If it is necessary for us to persevere in a situation in which others disrespect us, take us for granted or just plain ignore us, looking on Jesus is our best form of self-defense. If I think, “How can they treat me that way?” I’ll start to hate them. If I think, “Why am I putting up with this?” I may start to hate myself. If I look to El-Roi, the God who sees, I’m able to either endure the mistreatment with a holy spirit or grow the courage to confront and leave it. Either way, it’ll be because I’m responding to the God who sees instead of reacting to the person who hates.

Perhaps more than in any age in history, today’s church is plagued with “fair weather followers,” utterly devoid of any notion of even looking at, much less carrying the cross. Yet Jesus made it as clear as possible when he said there is no Christianity without the cross: “Whoever wants to be my disciple must deny themselves and take up their cross daily and follow me” (Luke 9:23).

In spite of this clear instruction, modern believers frequently assume that they have a “special contract” with God obligating him to remove all opposition and hurt, based in part on the verse I hear misquoted and misapplied more than perhaps any other verse except for “Judge not lest you be not judged”: “For I know the plans I have for you,” declares the Lord, “plans to prosper you and not to harm you, plans to give you hope and a future” (Jer. 29:11).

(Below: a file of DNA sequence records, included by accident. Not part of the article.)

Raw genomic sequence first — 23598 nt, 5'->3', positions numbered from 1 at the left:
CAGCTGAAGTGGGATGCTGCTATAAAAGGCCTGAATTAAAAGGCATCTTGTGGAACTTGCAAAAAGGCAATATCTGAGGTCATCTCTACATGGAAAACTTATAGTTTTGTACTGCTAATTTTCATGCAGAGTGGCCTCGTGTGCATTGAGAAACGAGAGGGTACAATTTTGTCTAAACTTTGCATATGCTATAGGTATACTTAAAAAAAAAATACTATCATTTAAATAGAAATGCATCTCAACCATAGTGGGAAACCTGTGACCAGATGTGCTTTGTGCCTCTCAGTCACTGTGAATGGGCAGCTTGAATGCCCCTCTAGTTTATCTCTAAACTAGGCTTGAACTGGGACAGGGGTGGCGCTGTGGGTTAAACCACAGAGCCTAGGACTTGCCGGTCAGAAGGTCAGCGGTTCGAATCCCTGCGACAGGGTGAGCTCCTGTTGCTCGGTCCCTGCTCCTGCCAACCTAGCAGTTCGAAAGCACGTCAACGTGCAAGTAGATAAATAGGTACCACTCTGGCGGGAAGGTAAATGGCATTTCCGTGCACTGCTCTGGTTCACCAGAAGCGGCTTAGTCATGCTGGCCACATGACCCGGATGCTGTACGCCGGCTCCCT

Is the removal of all opposition and hurt a realistic request this side of eternity?

I said in a sermon once, “I wish I could stop everyone from being mean to you, but I can’t. But I can point you to the God who chooses you when others reject you, who loves you dearly when others mistreat you (c.f. Col. 3:12), and the God who sees you when others ignore you.”

God’s blessings are so rich, personal obedience is so powerful a force in the Christian’s life, the joy of fellowship with God is so real and animating, that just knowing God chooses us, sees us and loves us dearly is all we need to keep moving forward.

Can you survive in a lonely marriage? Can you keep parenting a rebellious child? Can you find joy with an apathetic spouse? Is there freedom when your vocational situation feels oppressive? The answer is “yes” if you know God chose you, sees you and rewards those who remain faithful, and if you draw your worth and fulfillment from the fact that God has called you to do this rather than someone else is forcing you to do this.

Keep looking at Jesus, not at the cross.

The key to living in a world with toxic people is relating to worshipping, and spending time throughout the day finding your refuge in El-Roi, the God who sees.

When you subscribe to Gary’s blog, you will receive blog posts directly to your e-mail inbox. You will be one of the first to learn about the latest in Gary’s writing.